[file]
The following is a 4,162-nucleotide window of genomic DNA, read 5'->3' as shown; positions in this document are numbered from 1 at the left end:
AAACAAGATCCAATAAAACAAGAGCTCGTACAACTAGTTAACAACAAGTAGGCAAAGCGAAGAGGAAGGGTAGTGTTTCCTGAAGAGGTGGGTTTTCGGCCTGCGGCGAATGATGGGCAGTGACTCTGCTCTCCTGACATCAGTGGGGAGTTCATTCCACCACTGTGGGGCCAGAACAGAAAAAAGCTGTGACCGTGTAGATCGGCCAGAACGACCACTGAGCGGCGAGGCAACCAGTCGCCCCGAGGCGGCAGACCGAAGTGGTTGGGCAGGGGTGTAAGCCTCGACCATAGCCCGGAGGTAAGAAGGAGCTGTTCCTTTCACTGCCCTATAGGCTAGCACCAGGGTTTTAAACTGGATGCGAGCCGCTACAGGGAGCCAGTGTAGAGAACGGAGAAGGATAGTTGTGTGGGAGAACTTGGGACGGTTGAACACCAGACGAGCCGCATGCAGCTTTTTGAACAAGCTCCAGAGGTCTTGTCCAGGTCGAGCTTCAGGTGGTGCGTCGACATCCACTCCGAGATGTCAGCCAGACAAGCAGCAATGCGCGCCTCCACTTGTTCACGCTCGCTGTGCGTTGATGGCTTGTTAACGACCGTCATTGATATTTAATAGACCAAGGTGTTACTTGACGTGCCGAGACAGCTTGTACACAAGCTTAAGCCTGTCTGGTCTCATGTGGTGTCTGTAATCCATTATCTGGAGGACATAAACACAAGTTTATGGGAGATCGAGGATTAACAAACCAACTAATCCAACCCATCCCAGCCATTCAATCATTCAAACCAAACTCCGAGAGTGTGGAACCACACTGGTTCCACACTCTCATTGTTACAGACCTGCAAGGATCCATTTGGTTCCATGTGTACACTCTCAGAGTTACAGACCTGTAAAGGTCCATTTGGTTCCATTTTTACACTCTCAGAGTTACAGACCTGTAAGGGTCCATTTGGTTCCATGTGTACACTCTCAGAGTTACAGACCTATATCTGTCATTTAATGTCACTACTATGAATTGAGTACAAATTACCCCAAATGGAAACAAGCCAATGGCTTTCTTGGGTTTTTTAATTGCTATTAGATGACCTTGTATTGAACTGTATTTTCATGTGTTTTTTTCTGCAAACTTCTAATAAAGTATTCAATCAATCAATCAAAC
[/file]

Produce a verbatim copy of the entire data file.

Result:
The following is a 4,162-nucleotide window of genomic DNA, read 5'->3' as shown; positions in this document are numbered from 1 at the left end:
AAACAAGATCCAATAAAACAAGAGCTCGTACAACTAGTTAACAACAAGTAGGCAAAGCGAAGAGGAAGGGTAGTGTTTCCTGAAGAGGTGGGTTTTCGGCCTGCGGCGAATGATGGGCAGTGACTCTGCTCTCCTGACATCAGTGGGGAGTTCATTCCACCACTGTGGGGCCAGAACAGAAAAAAGCTGTGACCGTGTAGATCGGCCAGAACGACCACTGAGCGGCGAGGCAACCAGTCGCCCCGAGGCGGCAGACCGAAGTGGTTGGGCAGGGGTGTAAGCCTCGACCATAGCCCGGAGGTAAGAAGGAGCTGTTCCTTTCACTGCCCTATAGGCTAGCACCAGGGTTTTAAACTGGATGCGAGCCGCTACAGGGAGCCAGTGTAGAGAACGGAGAAGGATAGTTGTGTGGGAGAACTTGGGACGGTTGAACACCAGACGAGCCGCATGCAGCTTTTTGAACAAGCTCCAGAGGTCTTGTCCAGGTCGAGCTTCAGGTGGTGCGTCGACATCCACTCCGAGATGTCAGCCAGACAAGCAGCAATGCGCGCCTCCACTTGTTCACGCTCGCTGTGCGTTGATGGCTTGTTAACGACCGTCATTGATATTTAATAGACCAAGGTGTTACTTGACGTGCCGAGACAGCTTGTACACAAGCTTAAGCCTGTCTGGTCTCATGTGGTGTCTGTAATCCATTATCTGGAGGACATAAACACAAGTTTATGGGAGATCGAGGATTAACAAACCAACTAATCCAACCCATCCCAGCCATTCAATCATTCAAACCAAACTCCGAGAGTGTGGAACCACACTGGTTCCACACTCTCATTGTTACAGACCTGCAAGGATCCATTTGGTTCCATGTGTACACTCTCAGAGTTACAGACCTGTAAAGGTCCATTTGGTTCCATTTTTACACTCTCAGAGTTACAGACCTGTAAGGGTCCATTTGGTTCCATGTGTACACTCTCAGAGTTACAGACCTATATCTGTCATTTAATGTCACTACTATGAATTGAGTACAAATTACCCCAAATGGAAACAAGCCAATGGCTTTCTTGGGTTTTTTAATTGCTATTAGATGACCTTGTATTGAACTGTATTTTCATGTGTTTTTTTCTGCAAACTTCTAATAAAGTATTCAATCAATCAATCAAAC